No one is born a whistleblower. Few choose it as a career path. Rather, it is often a role thrust upon individuals who just want to do their jobs: bookkeepers, appraisers, lawyers, IT technicians, accountants, analysts and traders to name a few. Staying silent may mean watching while the institution harms innocent third parties or even the public. Sometimes it means becoming part of the cover-up.
If you have blown the whistle on illegal practices you observed in your company and, as a result, have been demoted, fired or endured an adverse working environment that caused you to quit, you may be able to pursue legal action against your employer. Depending on your circumstances, you may be able to seek reinstatement, compensation for lost wages and benefits and even attorney fees.
California law prohibits employers from firing, demoting, or taking what is called an “adverse employment action” against you for reporting or telling your employer that you are going to report any unlawful conduct such as, for a few examples, a health or safety violation, not paying overtime or proper wages, or not giving uninterrupted rest or lunch breaks.
In addition to employment retaliation, whistleblower often experience threats or acts of physical violence. Consequently, whistleblower’s activities are done in secret and whistleblowers are protected by state and federal law. To qualify for protection under “whistleblower protection laws,” a person need not report an activity that is in fact a violation of law or public policy. The employee must only reasonably believe that the activity being reported is in violation of the law or of public policy.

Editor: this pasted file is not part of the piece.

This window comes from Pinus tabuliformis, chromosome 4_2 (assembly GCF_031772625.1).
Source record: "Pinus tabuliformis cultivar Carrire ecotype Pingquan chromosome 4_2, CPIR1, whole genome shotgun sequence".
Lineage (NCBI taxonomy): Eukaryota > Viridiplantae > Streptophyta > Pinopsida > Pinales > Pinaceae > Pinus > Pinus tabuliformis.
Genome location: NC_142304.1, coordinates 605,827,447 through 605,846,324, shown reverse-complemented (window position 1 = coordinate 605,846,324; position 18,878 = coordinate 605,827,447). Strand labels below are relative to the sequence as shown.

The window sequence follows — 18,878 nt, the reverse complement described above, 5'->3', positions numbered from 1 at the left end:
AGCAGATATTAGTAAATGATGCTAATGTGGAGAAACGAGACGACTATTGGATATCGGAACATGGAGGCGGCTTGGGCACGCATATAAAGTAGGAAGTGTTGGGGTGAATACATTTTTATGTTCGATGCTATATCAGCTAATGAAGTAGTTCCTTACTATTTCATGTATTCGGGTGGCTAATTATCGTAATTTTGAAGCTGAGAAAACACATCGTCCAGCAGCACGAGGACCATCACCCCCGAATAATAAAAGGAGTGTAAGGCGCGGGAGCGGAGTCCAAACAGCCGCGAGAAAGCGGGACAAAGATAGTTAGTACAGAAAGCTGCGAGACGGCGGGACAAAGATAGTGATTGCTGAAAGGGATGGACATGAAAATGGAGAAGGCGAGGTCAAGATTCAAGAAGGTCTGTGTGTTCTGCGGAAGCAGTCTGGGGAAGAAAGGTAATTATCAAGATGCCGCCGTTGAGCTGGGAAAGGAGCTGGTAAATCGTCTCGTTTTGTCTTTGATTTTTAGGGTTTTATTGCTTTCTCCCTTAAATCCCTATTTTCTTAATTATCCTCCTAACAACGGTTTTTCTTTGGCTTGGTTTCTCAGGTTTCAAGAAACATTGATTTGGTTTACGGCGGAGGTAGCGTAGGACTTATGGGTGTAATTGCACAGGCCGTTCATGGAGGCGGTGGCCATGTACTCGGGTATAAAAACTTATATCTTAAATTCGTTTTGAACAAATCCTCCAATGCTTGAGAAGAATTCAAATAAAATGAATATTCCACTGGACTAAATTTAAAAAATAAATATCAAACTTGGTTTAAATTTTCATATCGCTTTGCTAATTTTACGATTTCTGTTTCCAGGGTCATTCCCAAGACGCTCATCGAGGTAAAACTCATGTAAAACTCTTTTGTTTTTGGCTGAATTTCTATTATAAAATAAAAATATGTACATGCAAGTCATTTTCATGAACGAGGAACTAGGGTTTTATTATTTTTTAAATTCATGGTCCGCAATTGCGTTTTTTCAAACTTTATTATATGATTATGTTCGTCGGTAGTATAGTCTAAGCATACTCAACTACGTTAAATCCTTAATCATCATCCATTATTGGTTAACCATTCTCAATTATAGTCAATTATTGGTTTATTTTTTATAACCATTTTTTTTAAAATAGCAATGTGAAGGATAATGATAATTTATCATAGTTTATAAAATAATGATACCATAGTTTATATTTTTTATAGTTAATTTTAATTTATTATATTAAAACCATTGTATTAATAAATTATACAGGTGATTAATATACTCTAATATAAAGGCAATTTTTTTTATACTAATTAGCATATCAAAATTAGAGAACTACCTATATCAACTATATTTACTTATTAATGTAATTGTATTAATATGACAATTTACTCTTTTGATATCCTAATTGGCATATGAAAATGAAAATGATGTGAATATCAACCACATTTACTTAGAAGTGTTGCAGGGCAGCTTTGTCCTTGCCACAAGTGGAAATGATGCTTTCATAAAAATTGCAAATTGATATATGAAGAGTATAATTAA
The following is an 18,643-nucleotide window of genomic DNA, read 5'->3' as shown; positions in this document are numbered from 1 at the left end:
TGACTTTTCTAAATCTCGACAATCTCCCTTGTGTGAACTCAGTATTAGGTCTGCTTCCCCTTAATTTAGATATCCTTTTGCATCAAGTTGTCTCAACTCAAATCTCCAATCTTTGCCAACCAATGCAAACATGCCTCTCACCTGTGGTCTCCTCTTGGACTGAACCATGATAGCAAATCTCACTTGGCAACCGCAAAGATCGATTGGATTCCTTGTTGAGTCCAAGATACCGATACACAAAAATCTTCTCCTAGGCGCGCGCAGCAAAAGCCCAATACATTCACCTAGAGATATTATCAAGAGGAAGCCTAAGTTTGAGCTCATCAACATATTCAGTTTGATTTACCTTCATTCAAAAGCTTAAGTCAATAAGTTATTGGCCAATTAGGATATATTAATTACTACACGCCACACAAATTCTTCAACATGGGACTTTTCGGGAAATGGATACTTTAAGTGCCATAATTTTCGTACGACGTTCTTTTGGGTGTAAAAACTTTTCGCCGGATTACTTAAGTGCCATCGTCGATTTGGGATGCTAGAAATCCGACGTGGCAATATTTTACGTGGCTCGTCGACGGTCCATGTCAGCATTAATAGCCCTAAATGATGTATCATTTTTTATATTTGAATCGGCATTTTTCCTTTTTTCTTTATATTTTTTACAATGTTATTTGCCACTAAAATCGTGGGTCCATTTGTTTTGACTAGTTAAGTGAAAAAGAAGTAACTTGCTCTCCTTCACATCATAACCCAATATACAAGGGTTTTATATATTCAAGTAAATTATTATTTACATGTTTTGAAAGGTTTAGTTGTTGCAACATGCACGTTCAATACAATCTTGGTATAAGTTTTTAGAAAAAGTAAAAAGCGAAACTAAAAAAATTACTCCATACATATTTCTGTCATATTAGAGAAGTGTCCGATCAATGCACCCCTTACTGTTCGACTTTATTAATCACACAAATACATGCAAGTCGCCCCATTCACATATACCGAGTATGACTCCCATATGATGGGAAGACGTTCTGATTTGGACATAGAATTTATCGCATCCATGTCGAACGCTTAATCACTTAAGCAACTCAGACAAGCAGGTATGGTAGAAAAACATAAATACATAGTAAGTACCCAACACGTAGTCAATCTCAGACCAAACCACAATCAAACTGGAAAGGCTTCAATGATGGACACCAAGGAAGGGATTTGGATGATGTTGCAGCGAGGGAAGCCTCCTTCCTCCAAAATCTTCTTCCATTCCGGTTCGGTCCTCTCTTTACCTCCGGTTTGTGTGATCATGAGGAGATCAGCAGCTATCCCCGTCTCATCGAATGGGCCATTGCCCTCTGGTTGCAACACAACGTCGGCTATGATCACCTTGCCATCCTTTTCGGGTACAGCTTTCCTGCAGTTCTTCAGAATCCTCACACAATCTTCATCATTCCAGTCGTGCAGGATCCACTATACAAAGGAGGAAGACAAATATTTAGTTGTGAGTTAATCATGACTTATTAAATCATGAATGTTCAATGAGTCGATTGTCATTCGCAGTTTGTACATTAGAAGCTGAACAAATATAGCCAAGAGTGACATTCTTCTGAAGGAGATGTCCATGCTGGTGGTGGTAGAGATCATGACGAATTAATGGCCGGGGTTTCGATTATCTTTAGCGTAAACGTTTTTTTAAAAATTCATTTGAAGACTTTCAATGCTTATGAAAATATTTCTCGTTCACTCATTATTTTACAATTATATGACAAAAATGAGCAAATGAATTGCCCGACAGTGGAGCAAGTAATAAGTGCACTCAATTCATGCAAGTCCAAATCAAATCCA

In addition, to obtain the protection of the whistleblower statutes, a disclosure must be made to someone outside of the company. The whistleblower statutes do not complaints made internally, though retaliatory conduct based on internal disclosures may be protected in other ways.
A qui tam lawsuit is typically brought by the government against a company after a private citizen has identified to the government the corrupt conduct. Very often, the person reporting fraud against the government (the qui tam plaintiff) is a company employee, but almost anyone can bring a qui tam case. Whistleblower protection remedies under the qui tam statutes protect a qui tam plaintiff who is terminated in retaliation.
The relator in a qui tam action is the first one to bring the case to the government. That person’s name is kept confidential until the government either decides not to pursue the case or the government has resolved the case.
If you have been the victim of whistle blowing retaliation in Sacramento, Folsom and/or Northern California, there are various damages you may be compensated for, including:
- Reinstatement of your past position, with back pay
- Restoration of seniority and responsibility
- Payment for litigation costs and attorney fees
- Compensation for emotional suffering
There are state and federal laws that expressly prohibit employers from disciplining or firing employees because they reported wrongdoing by the company or management. However, despite these strong legal protections, many employees remain hesitant to report any wrongdoing out of fear of retaliation.
If you report your employer or make known your intention to report to legal authorities because you have witnessed illegal activities on the job, and are later terminated or discriminated against, it is important to establish that your whistleblower action caused you to be fired.
The employment law attorneys of Bowman & Associates help clients across Northern California from our offices in Sacramento and Folsom. If you or someone you know have been a victim of retaliation or wrongful termination because of “blowing the whistle” you may have a case. Contact our experienced lawyers today for a free consultation.